A forest of obstacles for Liberia’s palm oil industry
Commercial pressures, community expectations and conservation demands are weighing on Liberia’s palm oil industry
In parts of rural western Liberia, gated entrances manned by private security guards divide red dirt tracks from the main road. Behind them are neat rows of squat palm trees belonging to Sime Darby Plantation, one of the world’s biggest palm oil producers. The tracks meander through the plantations, arriving at settlements that predate the arrival of the company. These villages now find themselves hemmed in by oil palm trees, which produce bunches of shiny, reddish fruit containing the sought-after oil.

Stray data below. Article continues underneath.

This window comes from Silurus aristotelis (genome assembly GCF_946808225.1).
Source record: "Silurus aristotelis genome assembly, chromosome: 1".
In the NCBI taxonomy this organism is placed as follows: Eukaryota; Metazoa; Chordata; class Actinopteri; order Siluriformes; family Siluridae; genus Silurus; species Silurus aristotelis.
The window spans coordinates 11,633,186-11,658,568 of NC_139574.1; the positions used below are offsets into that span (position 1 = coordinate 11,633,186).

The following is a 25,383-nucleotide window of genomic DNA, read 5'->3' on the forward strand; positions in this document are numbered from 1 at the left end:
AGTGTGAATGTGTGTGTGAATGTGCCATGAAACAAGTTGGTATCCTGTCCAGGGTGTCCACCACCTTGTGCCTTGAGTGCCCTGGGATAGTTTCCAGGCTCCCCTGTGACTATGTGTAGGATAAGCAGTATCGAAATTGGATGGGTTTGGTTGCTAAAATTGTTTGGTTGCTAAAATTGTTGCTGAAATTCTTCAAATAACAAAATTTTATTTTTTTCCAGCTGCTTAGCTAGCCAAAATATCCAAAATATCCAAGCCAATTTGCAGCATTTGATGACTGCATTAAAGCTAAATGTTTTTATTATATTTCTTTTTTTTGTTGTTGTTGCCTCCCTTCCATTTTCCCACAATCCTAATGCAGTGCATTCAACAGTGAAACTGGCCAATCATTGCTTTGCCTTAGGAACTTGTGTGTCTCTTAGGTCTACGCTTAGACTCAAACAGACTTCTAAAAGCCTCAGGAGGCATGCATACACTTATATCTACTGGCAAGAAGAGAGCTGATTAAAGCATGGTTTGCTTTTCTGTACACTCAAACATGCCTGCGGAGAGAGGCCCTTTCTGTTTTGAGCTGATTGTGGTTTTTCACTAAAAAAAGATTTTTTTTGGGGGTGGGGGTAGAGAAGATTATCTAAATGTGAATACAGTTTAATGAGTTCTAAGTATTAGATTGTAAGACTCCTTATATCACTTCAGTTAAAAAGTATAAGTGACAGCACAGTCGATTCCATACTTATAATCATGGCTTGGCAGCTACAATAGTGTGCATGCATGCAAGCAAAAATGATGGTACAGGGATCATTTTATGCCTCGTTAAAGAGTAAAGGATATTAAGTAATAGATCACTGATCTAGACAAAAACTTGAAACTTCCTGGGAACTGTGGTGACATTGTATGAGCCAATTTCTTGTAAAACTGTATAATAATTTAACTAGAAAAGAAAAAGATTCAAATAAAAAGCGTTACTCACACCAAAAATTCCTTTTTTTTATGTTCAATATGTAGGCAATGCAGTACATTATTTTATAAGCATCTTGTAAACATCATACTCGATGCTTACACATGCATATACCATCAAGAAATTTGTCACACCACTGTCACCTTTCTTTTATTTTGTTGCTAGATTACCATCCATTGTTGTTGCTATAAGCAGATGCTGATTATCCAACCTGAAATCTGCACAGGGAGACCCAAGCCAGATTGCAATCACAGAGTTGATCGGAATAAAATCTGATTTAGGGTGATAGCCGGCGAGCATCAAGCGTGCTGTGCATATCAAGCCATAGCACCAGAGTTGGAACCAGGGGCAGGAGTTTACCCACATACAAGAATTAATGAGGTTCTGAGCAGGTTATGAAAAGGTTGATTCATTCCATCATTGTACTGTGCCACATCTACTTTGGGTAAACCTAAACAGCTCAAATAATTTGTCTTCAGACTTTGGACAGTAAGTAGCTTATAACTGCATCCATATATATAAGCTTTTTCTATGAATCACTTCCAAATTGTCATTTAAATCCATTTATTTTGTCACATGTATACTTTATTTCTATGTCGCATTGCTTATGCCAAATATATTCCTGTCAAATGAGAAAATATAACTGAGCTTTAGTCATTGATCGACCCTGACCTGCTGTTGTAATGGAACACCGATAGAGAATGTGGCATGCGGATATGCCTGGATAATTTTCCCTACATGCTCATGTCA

Even the most basic amenities, such as functioning hand pumps for drawing water, are often lacking here. Most of the inhabitants eke out a living through subsistence farming, growing crops such as cassava and hot pepper or producing charcoal. A few lucky ones work as labourers or security guards on the plantation...
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